Unraveling the mysteries of these ”human-sized” flying wonders

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The immense golden-crowned bat, with wings nearly as expansive as Tom Cruise, appears frightful as it glides through the sky with its limbs outstretched, emphasizing the magnitude of its wingspan. While perched, its flexible black cloak gives it an eerie resemblance to a vampire.

The large fruit-eating megabat from the Philippines may look scary, but it is actually harmless and does not pose a threat to humans.

Humans invade their homes and hunt them unlawfully for fun or sustenance, causing them to become endangered.

The viral photographs of these vulnerable and endangered creatures amazed and frightened people with their large size and fierce appearance. Initially called “human-sized” bats, this incorrect label caused confusion and panic.

Before we delve into these peculiar creatures, there are a couple of points we should clarify. Firstly, they are not “human-sized” unless we are using a very broad interpretation and comparing them to a “small child” instead of an average adult human.

The enormous golden-crowned bat is among the largest bat species globally, with a wingspan of about 5-foot-6 and a body size ranging from seven inches to 11.4 inches. It weighs less than 3 pounds.

The bat that loves figs is a plant-eating animal that comes out at night to search for roots, fruits, and vegetables. It has a fluffy golden crown on its head.

The golden-crowned flying fox (Acerodon jubatus) is the only type of flying fox megabat found in the Philippine jungles. It is different from other varieties of flying fox megabats in Asia, Africa, and Australia. These bats often live together in colonies that can have as many as 10,000 members.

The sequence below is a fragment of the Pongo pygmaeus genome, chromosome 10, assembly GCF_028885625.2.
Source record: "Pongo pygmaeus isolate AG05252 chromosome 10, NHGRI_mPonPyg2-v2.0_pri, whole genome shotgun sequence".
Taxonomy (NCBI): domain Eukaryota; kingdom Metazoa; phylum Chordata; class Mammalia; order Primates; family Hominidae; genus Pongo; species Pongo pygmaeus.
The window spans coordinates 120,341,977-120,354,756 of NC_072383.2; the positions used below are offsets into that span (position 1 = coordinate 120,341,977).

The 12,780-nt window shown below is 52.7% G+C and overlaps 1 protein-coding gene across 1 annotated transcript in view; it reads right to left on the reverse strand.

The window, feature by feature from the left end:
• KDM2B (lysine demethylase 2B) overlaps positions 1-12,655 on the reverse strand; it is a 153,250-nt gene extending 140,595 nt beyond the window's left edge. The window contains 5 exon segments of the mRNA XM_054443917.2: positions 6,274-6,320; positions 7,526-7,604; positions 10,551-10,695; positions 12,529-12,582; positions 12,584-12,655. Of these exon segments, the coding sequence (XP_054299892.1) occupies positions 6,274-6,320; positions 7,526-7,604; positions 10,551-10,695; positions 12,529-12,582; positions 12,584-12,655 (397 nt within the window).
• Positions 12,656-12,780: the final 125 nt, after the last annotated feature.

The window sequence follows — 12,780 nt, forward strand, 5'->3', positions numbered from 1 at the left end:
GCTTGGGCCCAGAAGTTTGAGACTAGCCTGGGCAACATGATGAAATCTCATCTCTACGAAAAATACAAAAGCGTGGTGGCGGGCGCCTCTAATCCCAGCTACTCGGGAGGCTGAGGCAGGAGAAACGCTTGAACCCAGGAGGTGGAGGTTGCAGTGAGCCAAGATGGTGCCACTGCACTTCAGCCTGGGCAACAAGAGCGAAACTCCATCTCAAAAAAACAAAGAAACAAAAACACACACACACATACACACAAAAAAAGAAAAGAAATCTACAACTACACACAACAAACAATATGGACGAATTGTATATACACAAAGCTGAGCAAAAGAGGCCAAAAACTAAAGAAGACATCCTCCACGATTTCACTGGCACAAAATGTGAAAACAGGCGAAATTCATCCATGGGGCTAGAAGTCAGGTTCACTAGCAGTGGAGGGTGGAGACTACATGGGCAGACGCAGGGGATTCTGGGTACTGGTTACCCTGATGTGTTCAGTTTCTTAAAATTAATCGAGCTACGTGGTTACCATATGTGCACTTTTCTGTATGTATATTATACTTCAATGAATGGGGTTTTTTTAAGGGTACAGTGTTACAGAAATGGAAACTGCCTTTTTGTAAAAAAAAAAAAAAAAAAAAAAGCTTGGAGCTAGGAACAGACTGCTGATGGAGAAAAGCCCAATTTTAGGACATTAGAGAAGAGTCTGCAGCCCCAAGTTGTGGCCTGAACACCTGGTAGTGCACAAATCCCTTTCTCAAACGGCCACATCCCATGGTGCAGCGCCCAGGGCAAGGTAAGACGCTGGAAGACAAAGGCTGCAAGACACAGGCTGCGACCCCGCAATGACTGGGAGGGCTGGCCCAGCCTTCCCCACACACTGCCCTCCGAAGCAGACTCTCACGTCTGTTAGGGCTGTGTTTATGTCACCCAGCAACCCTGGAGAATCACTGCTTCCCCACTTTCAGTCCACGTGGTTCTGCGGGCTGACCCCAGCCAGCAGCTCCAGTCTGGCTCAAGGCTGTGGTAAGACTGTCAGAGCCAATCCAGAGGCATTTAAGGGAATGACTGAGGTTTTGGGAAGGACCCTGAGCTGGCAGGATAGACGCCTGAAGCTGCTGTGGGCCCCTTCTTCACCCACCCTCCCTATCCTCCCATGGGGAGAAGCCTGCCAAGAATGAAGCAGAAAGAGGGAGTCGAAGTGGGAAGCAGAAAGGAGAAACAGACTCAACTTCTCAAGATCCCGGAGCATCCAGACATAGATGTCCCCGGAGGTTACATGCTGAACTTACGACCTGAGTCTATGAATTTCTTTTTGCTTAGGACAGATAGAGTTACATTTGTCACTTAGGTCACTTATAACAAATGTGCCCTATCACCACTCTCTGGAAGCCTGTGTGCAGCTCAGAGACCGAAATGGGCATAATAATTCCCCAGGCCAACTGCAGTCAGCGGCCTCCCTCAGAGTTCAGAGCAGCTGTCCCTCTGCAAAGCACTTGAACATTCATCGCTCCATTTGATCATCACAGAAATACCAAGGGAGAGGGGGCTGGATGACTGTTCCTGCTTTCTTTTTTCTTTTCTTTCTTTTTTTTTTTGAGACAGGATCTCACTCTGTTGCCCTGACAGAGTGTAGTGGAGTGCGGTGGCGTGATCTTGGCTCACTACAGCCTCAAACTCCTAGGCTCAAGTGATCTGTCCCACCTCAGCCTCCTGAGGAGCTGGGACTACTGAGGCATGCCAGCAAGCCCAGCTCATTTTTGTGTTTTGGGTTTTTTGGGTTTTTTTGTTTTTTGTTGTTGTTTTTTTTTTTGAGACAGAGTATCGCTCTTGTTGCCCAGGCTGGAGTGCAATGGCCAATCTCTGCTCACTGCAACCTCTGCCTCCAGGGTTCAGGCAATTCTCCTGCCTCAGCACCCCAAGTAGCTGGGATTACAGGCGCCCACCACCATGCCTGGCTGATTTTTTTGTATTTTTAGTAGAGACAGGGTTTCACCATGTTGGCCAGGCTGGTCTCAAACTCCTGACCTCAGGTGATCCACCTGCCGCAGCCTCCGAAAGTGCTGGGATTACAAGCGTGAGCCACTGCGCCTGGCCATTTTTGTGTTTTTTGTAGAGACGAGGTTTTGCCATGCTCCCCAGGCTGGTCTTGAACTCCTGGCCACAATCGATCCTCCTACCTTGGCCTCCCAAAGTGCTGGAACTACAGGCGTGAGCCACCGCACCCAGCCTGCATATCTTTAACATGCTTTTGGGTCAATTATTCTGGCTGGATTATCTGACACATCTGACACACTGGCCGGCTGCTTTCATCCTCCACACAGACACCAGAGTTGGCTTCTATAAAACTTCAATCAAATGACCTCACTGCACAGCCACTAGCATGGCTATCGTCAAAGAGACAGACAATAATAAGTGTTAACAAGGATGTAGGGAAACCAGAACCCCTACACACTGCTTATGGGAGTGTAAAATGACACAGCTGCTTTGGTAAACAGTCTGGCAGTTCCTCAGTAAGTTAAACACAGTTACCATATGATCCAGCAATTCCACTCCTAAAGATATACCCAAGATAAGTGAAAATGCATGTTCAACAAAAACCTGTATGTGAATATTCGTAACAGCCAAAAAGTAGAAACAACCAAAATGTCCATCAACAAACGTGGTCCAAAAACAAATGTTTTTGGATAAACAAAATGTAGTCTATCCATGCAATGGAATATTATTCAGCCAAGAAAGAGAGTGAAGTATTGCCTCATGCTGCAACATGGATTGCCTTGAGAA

During the day, it hangs from its clawed toes in the trees with its companions, taking naps. Occasionally, the huge flying fox, with a wingspan of less than five feet, would sleep alongside its smaller relatives, the giant bats. Unlike many other bats, Giant Golden-crowned Flying Foxes don’t rely on echolocation. Instead, they rely on their sight and scent to navigate through the air.

The flying fox helps reforest the Philippines by spreading fig seeds after eating. However, humans cause more destruction despite the bats’ efforts.

Bat Conservation International (BCI) reported that over 90% of the original forests in the Philippines have been wiped out, leading to the disappearance of bat species from many islands where they used to live.

The golden-crowned bat population has decreased by 50% from 1986 to 2016 due to the destruction of its natural habitat, hunting for sale, sport, and personal consumption. As a result, this species is now considered endangered according to The International Union for Conservation of Nature (IUCN).

The law that protects bats in the Philippines, known as the Wildlife Resources Conservation and Protection Act of 2001, is not enforced.

Despite the majority of animals’ roosts being in protected areas, they are still being killed in large numbers. Hunters mercilessly shoot these animals while they are peacefully roosting, engaging in a truly brutal and horrific activity. Sadly, many of the injured animals are killed while still clinging onto the branches, unable to escape their fate.

Despite the threat that people pose to bats, flying foxes are not scared of humans. They can often be spotted in forests near cities or towns, perched on utility poles, or even hanging around in places where people live. However, they are smart enough to know what places are safe and what places are not. They will choose to move and rest in areas that people cannot reach, such as slopes that are over 1,000 feet high above sea level.

These bats are very intelligent and have excellent memory, just like dogs.

A study on operant conditioning found that flying-fox bats raised by humans were successfully trained to pull levers in exchange for juice rewards. Interestingly, when the bats returned to the familiar experimental chamber after three and a half years, they immediately pulled the levers, knowing they would receive a reward.

Some individuals might find the unique appearance of bats unsettling or frightening. The large eyes, sharp teeth, and wings made of leather could potentially evoke fear or discomfort in some people.

Out of 1,300 bat species, only three are known to drink human blood, despite their bad reputation. The golden-crowned flying foxes may seem creepy at first, but they are actually quite cute!

It’s truly distressing to discover that these intelligent, pure animals are being killed and losing their homes due to deforestation. Spread this story if you agree to raise awareness for this gentle, endangered creature.

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